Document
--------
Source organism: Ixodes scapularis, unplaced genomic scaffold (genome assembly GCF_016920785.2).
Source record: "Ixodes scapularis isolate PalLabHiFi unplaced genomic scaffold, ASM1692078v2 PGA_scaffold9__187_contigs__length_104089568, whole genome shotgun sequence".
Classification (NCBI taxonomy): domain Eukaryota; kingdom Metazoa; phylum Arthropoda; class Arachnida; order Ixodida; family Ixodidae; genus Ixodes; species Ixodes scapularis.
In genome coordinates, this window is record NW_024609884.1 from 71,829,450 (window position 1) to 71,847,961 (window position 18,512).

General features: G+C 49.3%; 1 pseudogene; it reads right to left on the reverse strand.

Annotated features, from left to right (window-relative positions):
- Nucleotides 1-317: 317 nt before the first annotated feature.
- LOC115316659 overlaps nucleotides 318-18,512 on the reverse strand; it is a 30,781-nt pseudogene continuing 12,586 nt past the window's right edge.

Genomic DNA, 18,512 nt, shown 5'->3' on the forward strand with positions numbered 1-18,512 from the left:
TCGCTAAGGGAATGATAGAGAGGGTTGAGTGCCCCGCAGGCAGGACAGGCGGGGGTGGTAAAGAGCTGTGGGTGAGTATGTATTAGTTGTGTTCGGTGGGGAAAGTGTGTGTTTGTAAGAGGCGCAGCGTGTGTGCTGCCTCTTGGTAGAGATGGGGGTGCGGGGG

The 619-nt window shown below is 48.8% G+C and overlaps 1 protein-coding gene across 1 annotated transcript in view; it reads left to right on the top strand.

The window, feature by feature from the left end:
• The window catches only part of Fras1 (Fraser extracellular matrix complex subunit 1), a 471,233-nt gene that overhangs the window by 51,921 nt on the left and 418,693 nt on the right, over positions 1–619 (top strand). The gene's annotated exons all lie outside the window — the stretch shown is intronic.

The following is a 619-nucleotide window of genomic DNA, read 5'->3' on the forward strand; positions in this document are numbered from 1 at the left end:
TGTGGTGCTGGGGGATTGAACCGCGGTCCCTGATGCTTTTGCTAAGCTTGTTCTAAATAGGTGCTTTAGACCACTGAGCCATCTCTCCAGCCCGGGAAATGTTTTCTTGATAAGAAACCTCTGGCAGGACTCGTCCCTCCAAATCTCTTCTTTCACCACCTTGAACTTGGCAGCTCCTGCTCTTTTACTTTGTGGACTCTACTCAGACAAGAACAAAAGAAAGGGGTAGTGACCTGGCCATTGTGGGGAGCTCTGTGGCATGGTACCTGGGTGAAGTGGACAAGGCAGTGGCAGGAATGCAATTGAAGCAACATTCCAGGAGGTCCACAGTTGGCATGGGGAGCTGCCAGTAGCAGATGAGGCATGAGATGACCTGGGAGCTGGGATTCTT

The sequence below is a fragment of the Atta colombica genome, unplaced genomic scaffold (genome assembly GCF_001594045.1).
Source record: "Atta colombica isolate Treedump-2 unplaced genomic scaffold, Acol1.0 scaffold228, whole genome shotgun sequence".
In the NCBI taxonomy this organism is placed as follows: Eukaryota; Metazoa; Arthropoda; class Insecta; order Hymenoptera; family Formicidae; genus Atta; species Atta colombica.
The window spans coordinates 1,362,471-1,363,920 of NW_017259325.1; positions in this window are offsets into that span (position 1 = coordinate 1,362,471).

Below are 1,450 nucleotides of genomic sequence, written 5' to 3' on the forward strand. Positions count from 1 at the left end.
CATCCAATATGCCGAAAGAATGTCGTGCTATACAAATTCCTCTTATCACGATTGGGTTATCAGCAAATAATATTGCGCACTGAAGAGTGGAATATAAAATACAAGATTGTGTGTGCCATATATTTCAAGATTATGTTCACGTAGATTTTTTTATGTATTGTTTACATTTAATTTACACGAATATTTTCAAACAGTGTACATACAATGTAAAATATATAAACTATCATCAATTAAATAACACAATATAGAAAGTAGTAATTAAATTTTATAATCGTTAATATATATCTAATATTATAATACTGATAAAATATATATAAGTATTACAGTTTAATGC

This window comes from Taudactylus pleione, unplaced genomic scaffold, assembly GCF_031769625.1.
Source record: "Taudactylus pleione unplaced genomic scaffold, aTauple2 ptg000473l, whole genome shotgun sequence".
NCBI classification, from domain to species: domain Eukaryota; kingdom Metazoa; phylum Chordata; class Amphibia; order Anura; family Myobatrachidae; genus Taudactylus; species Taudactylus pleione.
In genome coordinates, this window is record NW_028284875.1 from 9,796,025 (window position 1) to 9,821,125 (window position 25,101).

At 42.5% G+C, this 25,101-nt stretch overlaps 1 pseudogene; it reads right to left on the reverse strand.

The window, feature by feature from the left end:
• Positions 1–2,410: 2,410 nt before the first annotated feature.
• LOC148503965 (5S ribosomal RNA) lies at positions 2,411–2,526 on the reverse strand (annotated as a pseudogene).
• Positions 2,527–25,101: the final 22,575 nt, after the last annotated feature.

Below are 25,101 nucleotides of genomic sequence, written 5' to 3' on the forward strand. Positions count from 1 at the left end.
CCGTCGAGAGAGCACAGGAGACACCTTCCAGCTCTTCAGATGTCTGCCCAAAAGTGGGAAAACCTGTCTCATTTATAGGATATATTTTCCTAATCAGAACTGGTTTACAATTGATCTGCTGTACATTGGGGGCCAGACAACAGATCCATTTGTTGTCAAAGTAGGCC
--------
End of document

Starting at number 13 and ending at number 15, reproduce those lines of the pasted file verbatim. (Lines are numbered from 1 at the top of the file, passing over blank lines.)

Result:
• The window catches only part of Fras1 (Fraser extracellular matrix complex subunit 1), a 471,233-nt gene that overhangs the window by 51,921 nt on the left and 418,693 nt on the right, over positions 1–619 (top strand). The gene's annotated exons all lie outside the window — the stretch shown is intronic.

The following is a 619-nucleotide window of genomic DNA, read 5'->3' on the forward strand; positions in this document are numbered from 1 at the left end:
TGTGGTGCTGGGGGATTGAACCGCGGTCCCTGATGCTTTTGCTAAGCTTGTTCTAAATAGGTGCTTTAGACCACTGAGCCATCTCTCCAGCCCGGGAAATGTTTTCTTGATAAGAAACCTCTGGCAGGACTCGTCCCTCCAAATCTCTTCTTTCACCACCTTGAACTTGGCAGCTCCTGCTCTTTTACTTTGTGGACTCTACTCAGACAAGAACAAAAGAAAGGGGTAGTGACCTGGCCATTGTGGGGAGCTCTGTGGCATGGTACCTGGGTGAAGTGGACAAGGCAGTGGCAGGAATGCAATTGAAGCAACATTCCAGGAGGTCCACAGTTGGCATGGGGAGCTGCCAGTAGCAGATGAGGCATGAGATGACCTGGGAGCTGGGATTCTT